Last season, we noticed that there were fewer sailboats travelling in the ICW, and more powerboats. The powerboats sped by without regard for their wake, and some powerboats were very large, up to 100 feet, too large to be tucking into Baker’s Haulover, noted for the many paddle-boarders and kayakers who enjoyed this little sheltered lake.

We went for walks in Oleta State Park, watched movies on TV that my son Mike had put on a stick, swam, showered in the dinghy in precious fresh rain-water, took turns baking bread and cooking, and played Match Four (3-dimensional tic-tac-toe) and cards. We had Mick and Sue over for happy hour or went to their boat most evenings, explored the creeks in our dinghies and went shopping, tying the dinghies off as closely as we could to the stores we needed to get to. Richard dropped me ashore with my paints a few times and came back when I was done painting a picture. He cooked crepes for the four of us. Sue helped me sort out my smart phone a few times. Richard and Mick bought batteries and the seller trundled them over to where I was holding the dinghy off of the barnacles on the dock. When I didn’t want to watch the violent movies that my kind gentle partner loved, I put in earplugs and read.

We left Baker’s Haulover on January 14, going south, and Mick and Sue headed north on Jenny, their Mainship, back to Indiantown Marina to store the boat and catch a flight back to Wales. We would miss them.

Our next stop on Jan. 15 was No Name Harbor, at the southern tip of Key Biscayne. (This was where Vonny and Ray’s boat was hit by lightning a couple of years before. I called them; Vonny could no longer no longer talk due to her brain cancer, which had grown back.

The next day, we filled our tanks with fresh water, and jugs with diesel. Then over to the Sand Key Anchorage, which was so empty we could swim sans suits. Nice and sunny, so enough solar power to answer emails.

We slept at anchor under a full moon, then drifted south on just the sails to Key Largo. The next day we took a 2.5 mile walk to West Marine to buy a new water separator. Water was getting into the diesel fuel.

Wind and waves for the next few days. Several manatee sightings. One came up beside me as I sat in the cockpit and breathed deeply as it rolled over and then sank slowly. Best moment of the trip.

We settled down in Tarpon Basin. Most of January and February were cool and windy. Twice we saw a barge lift sunken and abandoned boats out of the water. It looked like an expensive procedure, involving several divers. No wonder scruffy or abandoned anchored boats are unpopular.

We enjoyed the sunsets and blew the conch horn when the sun touched the horizon. Sometimes others did too. We took the propane stove out of its spot and cleaned off the years of accumulated cooking oil and food scraps. February was cool and windy, with some rain.

Our friend Elizabeth arrived from Toronto on February 27. She and I walked to John Pennekamp Park and went out in the glass-bottomed boat. There was quite a good view if the many fish on Molasses Reef, and we didn’t get wet while looking at them.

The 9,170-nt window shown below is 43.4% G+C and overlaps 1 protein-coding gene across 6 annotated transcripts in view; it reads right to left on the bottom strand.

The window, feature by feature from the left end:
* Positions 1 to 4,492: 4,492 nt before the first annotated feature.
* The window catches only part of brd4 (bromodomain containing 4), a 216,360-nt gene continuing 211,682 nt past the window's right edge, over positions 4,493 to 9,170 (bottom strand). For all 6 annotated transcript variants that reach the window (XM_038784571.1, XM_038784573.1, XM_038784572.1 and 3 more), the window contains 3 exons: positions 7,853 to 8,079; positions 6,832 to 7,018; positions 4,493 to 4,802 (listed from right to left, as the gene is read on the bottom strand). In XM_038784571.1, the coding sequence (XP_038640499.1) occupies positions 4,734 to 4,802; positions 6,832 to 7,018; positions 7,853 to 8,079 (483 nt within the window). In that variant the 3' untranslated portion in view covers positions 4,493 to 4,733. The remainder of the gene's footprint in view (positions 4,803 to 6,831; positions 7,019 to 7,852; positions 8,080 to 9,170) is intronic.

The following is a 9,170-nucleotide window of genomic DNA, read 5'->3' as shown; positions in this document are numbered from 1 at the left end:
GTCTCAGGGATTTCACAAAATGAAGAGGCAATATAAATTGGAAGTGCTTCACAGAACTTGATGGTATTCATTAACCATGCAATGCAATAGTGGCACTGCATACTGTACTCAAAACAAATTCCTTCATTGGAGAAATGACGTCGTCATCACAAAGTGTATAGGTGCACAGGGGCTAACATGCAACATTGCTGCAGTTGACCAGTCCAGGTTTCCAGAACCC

One day we rented a car and visited Elizabethann Wyndelts in Key West. She was a friend who used to come cruising on our boat, but whom we hadn’t seen in years. It was a wonderful reunion. And we walked around and looked at the 3-foot long iguanas walking all around the (former) Holiday Inn.

But then niece Sarah sent me a picture of my sister Vonny, who had fallen and hurt herself at home and was now in the Prince Edward Hospice in Picton, Ontario. Vonny had been diagnosed with the brain tumor glio-blastoma multi-form, that grew back faster after each surgery. It was obvious that she did not have long to live, so Elizabeth booked me on her return flight to Toronto. On March 8th we took the shuttle bus to Miami and I rented a car at the Toronto airport. I should mention that I could not have made it through the airport without Elizabeth’s help. The airport is like a giant stockyard, with big herds of cattle cutting across each other in many directions.

The next day I was at the hospice. That night I asked Vonny if she would like me to stay overnight and she nodded her head. From then on, Ray and I arranged to have someone sleeping in the lazy boy at the foot of her bed almost every night. Old friends Doug and Rosemary have a house near the hospice, which made it easier for me to stay in Picton instead of taking the ferry out to Ray’s place every night. There were many visitors every day. Except for getting my own car from home and returning the rental, with sister Sandy’s help, I was at the hospice most of the time until April 10th, when Vonny died. One night, she talked to me until two or three in the morning, but I could only make out one word, “Tom”, the name of her youngest son. I told her not to worry and that Ray would look after him. I think she was saying all of the things she wanted to tell everyone before she died, and it broke my heart that I could not understand her.
In the meantime, Richard had been making his way back to the Indiantown boat yard alone, except for getting his friend Richard to join him for the trip up the Lucie Canal, where he needed help getting through the locks. He used the autopilot a lot, and anchored early in the evenings. He arrived in Indiantown with Lucky April 10th. On April 22 I was getting the garbage out of the garage when I turned around and there was the VW van. Richard had driven almost non-stop from Indiantown to Bothwell!